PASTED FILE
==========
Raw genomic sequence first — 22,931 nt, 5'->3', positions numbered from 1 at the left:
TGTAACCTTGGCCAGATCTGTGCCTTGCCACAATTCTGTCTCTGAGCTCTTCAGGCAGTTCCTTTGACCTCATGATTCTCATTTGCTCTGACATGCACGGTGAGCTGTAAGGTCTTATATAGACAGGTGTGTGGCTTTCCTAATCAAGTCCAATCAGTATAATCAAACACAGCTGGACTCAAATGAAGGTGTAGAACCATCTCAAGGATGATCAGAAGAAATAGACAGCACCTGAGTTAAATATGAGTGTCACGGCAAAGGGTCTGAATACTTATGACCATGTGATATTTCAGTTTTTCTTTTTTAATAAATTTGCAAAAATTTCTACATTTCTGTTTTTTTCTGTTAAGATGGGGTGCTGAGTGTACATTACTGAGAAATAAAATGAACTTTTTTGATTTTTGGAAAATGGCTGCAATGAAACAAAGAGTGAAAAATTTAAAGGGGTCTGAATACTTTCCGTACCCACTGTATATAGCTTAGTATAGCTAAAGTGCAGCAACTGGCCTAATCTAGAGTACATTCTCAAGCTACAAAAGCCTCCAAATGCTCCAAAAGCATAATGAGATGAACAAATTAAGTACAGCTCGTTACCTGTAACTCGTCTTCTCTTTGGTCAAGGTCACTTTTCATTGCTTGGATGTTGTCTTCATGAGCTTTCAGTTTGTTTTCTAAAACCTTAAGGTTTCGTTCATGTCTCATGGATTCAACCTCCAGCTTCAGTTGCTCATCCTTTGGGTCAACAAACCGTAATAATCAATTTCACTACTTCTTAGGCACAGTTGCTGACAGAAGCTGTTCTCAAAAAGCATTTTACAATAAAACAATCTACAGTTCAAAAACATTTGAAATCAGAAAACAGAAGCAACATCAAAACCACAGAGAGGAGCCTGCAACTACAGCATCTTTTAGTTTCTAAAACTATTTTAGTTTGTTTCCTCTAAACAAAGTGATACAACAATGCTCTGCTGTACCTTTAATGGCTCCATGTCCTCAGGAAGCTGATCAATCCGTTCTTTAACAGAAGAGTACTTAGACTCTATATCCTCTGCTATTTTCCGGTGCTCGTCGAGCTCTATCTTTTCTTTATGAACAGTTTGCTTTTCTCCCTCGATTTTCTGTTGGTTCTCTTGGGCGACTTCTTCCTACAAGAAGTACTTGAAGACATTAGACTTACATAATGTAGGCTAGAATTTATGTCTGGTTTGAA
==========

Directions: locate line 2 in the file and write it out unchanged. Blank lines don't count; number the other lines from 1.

TGTAACCTTGGCCAGATCTGTGCCTTGCCACAATTCTGTCTCTGAGCTCTTCAGGCAGTTCCTTTGACCTCATGATTCTCATTTGCTCTGACATGCACGGTGAGCTGTAAGGTCTTATATAGACAGGTGTGTGGCTTTCCTAATCAAGTCCAATCAGTATAATCAAACACAGCTGGACTCAAATGAAGGTGTAGAACCATCTCAAGGATGATCAGAAGAAATAGACAGCACCTGAGTTAAATATGAGTGTCACGGCAAAGGGTCTGAATACTTATGACCATGTGATATTTCAGTTTTTCTTTTTTAATAAATTTGCAAAAATTTCTACATTTCTGTTTTTTTCTGTTAAGATGGGGTGCTGAGTGTACATTACTGAGAAATAAAATGAACTTTTTTGATTTTTGGAAAATGGCTGCAATGAAACAAAGAGTGAAAAATTTAAAGGGGTCTGAATACTTTCCGTACCCACTGTATATAGCTTAGTATAGCTAAAGTGCAGCAACTGGCCTAATCTAGAGTACATTCTCAAGCTACAAAAGCCTCCAAATGCTCCAAAAGCATAATGAGATGAACAAATTAAGTACAGCTCGTTACCTGTAACTCGTCTTCTCTTTGGTCAAGGTCACTTTTCATTGCTTGGATGTTGTCTTCATGAGCTTTCAGTTTGTTTTCTAAAACCTTAAGGTTTCGTTCATGTCTCATGGATTCAACCTCCAGCTTCAGTTGCTCATCCTTTGGGTCAACAAACCGTAATAATCAATTTCACTACTTCTTAGGCACAGTTGCTGACAGAAGCTGTTCTCAAAAAGCATTTTACAATAAAACAATCTACAGTTCAAAAACATTTGAAATCAGAAAACAGAAGCAACATCAAAACCACAGAGAGGAGCCTGCAACTACAGCATCTTTTAGTTTCTAAAACTATTTTAGTTTGTTTCCTCTAAACAAAGTGATACAACAATGCTCTGCTGTACCTTTAATGGCTCCATGTCCTCAGGAAGCTGATCAATCCGTTCTTTAACAGAAGAGTACTTAGACTCTATATCCTCTGCTATTTTCCGGTGCTCGTCGAGCTCTATCTTTTCTTTATGAACAGTTTGCTTTTCTCCCTCGATTTTCTGTTGGTTCTCTTGGGCGACTTCTTCCTACAAGAAGTACTTGAAGACATTAGACTTACATAATGTAGGCTAGAATTTATGTCTGGTTTGAA